Abilene ranks last in job creation in the nation, according to a news release by the Bureau of Labor Statistics two weeks ago.
The report, based on numbers from August, states that “the largest over-the-year decreases in employment were reported in Abilene, Texas (-4.7 percent), Battle Creek, Mich. (-3.9 percent), Missoula, Mont. (-3.8 percent), and Atlantic City-Hammonton, N.J. (-3.6 percent).”
The numbers don’t necessarily mean Abilene’s economy is in dire straits. Dr. Monty Lynn, associate dean of the College of Business Administration, said that the data is still partially speculatory.
“Economists are still trying to piece together a story that isn’t yet clear,” Lynn said. “I would look toward the long-term trends and specific economic sectors rather than job loss overall.”
The report numbers indicate that 3,000 positions in the area were lost in a year’s time, an alarming number for a city of 114,797 according to the U.S. Census Bureau.
Despite the poor ranking in the report, which can be edited in the future after more data can be collected, Abilene’s unemployment rate of 7.2 percent is tied for eighth-lowest in Texas.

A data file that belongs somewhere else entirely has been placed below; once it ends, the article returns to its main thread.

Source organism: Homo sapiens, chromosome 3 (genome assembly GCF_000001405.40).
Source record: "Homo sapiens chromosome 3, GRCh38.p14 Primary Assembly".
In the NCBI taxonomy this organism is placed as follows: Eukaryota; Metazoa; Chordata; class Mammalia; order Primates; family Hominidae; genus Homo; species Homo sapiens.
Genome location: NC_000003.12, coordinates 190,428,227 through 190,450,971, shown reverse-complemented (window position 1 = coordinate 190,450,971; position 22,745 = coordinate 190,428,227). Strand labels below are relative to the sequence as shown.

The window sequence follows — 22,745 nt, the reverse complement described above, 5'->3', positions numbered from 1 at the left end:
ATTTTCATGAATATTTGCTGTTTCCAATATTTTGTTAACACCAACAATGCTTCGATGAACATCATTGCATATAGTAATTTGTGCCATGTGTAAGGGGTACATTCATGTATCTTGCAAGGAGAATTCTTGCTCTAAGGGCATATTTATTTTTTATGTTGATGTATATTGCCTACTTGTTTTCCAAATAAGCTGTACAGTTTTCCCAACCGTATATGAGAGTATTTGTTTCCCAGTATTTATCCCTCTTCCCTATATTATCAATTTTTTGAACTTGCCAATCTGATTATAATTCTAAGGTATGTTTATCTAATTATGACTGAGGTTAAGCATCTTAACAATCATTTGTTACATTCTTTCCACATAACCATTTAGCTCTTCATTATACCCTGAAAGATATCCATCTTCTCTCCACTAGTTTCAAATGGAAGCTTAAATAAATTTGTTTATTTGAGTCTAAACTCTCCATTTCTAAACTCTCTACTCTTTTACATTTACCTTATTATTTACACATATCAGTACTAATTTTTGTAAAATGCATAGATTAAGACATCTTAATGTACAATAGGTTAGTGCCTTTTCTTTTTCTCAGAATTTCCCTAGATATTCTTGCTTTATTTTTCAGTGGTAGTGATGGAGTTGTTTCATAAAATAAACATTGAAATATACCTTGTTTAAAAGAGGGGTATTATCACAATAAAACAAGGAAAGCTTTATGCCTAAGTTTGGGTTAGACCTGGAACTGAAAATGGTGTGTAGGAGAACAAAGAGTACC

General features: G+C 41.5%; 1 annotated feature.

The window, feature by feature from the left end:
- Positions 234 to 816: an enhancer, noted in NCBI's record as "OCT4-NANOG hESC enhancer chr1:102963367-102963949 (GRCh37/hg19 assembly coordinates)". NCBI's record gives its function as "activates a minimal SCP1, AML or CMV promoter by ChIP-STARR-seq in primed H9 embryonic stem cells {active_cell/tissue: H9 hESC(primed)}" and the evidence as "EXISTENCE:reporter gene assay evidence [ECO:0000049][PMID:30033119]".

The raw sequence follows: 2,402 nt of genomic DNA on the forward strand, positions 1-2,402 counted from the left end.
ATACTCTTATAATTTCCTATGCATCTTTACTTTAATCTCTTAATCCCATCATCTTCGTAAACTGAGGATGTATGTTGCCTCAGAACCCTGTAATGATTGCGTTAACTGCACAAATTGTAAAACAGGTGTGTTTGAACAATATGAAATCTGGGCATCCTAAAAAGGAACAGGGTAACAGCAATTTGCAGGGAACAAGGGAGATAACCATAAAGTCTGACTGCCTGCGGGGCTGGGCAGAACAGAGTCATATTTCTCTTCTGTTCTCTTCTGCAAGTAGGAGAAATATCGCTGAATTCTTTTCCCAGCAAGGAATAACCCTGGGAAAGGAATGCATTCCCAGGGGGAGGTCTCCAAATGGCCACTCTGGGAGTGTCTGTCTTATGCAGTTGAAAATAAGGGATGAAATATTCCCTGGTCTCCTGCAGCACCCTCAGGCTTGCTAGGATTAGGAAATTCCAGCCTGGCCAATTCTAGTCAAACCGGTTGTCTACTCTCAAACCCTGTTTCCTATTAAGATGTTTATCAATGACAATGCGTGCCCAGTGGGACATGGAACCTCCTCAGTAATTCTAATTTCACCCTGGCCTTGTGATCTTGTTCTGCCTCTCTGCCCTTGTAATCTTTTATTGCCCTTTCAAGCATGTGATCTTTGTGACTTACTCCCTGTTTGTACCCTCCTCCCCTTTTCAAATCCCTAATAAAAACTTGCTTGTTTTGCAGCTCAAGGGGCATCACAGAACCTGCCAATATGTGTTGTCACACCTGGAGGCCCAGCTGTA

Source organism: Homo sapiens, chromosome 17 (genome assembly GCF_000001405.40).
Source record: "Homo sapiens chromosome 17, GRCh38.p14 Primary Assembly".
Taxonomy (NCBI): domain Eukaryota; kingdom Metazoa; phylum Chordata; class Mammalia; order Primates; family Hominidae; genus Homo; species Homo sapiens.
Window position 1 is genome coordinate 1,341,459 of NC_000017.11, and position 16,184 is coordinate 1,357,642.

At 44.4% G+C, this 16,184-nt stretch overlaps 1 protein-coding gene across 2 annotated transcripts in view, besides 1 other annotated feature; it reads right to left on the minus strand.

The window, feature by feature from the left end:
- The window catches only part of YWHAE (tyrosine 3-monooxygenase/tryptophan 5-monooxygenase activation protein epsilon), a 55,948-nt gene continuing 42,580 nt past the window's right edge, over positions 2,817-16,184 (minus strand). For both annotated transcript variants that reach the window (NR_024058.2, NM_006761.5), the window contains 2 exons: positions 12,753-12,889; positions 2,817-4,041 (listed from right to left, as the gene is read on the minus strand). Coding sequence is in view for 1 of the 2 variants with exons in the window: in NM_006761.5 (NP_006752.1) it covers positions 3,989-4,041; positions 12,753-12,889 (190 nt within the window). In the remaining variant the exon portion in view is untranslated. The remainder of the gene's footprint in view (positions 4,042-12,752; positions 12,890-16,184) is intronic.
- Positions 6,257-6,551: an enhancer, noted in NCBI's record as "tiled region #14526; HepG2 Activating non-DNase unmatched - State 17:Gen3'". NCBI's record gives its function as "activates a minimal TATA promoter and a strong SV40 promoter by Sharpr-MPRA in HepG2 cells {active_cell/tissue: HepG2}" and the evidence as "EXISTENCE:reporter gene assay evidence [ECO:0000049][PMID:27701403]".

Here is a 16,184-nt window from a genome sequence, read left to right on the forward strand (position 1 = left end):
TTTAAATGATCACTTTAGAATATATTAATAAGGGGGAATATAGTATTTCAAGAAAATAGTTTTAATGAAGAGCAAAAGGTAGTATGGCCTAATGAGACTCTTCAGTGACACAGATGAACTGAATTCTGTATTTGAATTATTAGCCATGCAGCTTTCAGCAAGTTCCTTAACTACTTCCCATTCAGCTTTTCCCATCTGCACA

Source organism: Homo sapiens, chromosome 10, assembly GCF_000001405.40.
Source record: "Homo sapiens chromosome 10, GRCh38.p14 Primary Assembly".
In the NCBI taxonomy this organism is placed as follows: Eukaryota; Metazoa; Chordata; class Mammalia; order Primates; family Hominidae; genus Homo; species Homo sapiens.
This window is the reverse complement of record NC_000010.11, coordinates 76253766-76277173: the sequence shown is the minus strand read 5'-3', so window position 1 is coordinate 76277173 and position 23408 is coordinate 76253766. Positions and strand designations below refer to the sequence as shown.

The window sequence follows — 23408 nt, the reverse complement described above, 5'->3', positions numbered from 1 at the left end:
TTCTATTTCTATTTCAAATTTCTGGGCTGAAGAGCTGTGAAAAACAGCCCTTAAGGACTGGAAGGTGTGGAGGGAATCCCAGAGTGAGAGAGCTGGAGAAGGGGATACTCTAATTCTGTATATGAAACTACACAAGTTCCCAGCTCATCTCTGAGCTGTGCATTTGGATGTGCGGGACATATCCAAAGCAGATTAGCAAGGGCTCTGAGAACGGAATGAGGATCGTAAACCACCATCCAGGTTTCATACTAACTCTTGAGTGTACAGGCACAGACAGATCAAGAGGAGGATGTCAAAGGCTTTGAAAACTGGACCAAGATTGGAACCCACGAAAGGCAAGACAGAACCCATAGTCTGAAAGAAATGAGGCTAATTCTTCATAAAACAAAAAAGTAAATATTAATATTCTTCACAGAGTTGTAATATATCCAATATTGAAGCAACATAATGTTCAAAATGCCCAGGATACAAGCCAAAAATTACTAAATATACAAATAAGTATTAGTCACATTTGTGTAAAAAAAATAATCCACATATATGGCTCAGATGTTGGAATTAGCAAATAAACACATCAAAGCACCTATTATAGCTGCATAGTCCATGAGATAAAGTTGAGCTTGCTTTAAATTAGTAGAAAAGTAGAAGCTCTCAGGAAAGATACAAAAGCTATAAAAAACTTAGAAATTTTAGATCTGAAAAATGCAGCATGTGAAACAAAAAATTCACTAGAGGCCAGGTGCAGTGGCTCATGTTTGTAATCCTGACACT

“The largest economic sectors in Abilene are the Air Force base, health care, education and retail,” Lynn said. “Those sectors responded slowly to the recession in 2007. We didn’t see all of the effects immediately, but we’re starting to now.”
The news of the status of the local job creation is discouraging to students hoping to get a job during the school year, like Connar Turner, sophomore advertising and public relations major from Lubbock.
“I’ve noticed that jobs are really hard to find here because it seems no one is hiring,” Turner said. “You really have to be competitive in Abilene because they are so scarce.”
Lynn said he thought it was too early to worry about the short-term effects on the local economy, but that the same may not be true for the long-term.
“This might not be the cyclical effects of the economy beyond us but the greater concern is the structural change,” he said. “The competitiveness of particular sectors may be changing and effecting the future of the local economy.”
Turner said the situation may not yet be as serious as the report suggests, but it doesn’t change the reality of her current lack of employment.
I haven’t had any luck looking for a job yet,” Turner said. “This news helps to explain it.”